austin healy history
Donald Healey, dirver/engineer 1946-53. Ex-Humber & Triumph (from 1934-36 Donald Healey was designer at Triumph, and involved in Dolomite, Gloria). Healey drove a '34 Dolomite twin-OHC straight 8 in the 1935 Monte Carlo Rally, having previously won the Monte Carlo outright in 1931 (Invicta S-type, 4.5 litre)
Commenced production of Elliot and Westland (Drophead) in 1946. Later produced Nash-Healeys which raced at Le Mans and Silverstone.
1947, '48 saw Healeys being very competitive in Alpine Trials, and also touring car win in the Mille Miglia.
The Silverstone (1949 - 50. Production nos approx. 100), priced at 1,260 stg (about the same price as the XK 120 Jaguar). Winning its class at Silverstone in 1950, driven by Duncan Hamilton
1952 - London Motor Show: The Healey 100 was shown, 2.6 litre / 4 cylinder, A90 Austin engine, priced at 1,063 stg, later as production commenced the name was changed to Austin-Healey as arrangements were now in place for production of the car by the Austin Motor Company.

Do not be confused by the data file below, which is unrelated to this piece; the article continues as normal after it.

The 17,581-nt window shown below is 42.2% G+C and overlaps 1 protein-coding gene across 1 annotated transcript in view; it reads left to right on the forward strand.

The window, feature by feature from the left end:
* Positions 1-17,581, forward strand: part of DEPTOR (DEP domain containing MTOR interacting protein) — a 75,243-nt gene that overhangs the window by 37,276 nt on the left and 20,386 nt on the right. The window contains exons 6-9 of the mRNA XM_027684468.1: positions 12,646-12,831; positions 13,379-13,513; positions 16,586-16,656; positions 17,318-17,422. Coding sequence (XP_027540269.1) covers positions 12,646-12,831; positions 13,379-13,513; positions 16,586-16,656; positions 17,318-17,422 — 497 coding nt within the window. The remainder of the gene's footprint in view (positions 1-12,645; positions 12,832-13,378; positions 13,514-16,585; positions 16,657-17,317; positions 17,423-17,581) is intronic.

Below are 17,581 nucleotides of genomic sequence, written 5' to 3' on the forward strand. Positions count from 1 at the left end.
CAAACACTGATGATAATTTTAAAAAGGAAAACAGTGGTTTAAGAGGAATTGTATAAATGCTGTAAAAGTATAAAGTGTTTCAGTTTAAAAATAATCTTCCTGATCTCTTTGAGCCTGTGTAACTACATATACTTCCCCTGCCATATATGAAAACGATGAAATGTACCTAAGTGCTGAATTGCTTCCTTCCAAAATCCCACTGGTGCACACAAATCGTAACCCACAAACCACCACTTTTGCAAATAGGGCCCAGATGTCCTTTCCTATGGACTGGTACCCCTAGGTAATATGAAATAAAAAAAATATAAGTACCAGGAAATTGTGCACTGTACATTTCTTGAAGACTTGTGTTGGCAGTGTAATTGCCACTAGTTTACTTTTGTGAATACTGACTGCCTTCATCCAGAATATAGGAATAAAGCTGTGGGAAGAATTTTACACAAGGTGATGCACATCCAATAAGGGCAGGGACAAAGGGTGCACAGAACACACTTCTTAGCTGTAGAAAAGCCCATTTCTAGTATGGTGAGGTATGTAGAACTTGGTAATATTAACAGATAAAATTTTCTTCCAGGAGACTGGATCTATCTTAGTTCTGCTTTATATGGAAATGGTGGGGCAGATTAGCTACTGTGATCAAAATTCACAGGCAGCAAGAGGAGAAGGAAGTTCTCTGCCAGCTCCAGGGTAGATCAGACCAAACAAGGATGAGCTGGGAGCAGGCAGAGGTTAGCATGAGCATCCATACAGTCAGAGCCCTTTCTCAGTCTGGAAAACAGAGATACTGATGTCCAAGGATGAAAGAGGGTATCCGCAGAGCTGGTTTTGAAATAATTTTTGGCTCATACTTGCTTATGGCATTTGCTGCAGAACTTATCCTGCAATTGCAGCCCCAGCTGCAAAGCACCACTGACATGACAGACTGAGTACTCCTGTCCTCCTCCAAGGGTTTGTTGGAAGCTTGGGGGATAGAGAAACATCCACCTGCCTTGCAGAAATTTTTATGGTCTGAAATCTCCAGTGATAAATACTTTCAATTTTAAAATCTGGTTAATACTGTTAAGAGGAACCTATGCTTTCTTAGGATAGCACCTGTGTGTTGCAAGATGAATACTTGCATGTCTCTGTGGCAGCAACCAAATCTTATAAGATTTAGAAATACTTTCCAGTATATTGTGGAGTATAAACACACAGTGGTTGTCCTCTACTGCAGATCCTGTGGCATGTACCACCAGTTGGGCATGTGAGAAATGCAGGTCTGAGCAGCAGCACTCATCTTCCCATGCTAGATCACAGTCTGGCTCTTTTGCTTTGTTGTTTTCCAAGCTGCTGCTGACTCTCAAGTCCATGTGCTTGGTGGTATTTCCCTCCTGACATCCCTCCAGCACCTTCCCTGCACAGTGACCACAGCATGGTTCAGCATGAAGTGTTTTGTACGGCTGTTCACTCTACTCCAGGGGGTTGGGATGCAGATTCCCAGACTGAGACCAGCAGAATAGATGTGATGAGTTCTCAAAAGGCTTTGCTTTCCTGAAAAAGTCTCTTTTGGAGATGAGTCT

A later version the 100S was produced and averaged 104 mph for 24 hours and also achieved inexcess of 142 mph at Bonneville, a production version was produced with new cylinder head (Weslake designed), valves, crank etc. engine power now rated at 132bhp (up from 90 bhp). Fewer than 100 of these were made, compared with more than 15,700 of the 100 and 100m.
In 1954 a 100s was placed 3rd at Sebring, placed 5th in 1955.
1956 saw the 100-6 with 2.6 litre 6 cylinder. Engine capacity was increased in 1959 to 2,912cc. The 100-6 proved to be a successful rally car, winning the Alpine Rally in 1961 & again in '62, the Liege-Rome-Liege Rally and the Austrain Alpine in 1964. In all the Austin-Healey 3000 (from 1959) had 40 outright class wins in major events, and countless club meetings. Production continued through to 1968 and by that time totalled over 50,000 units
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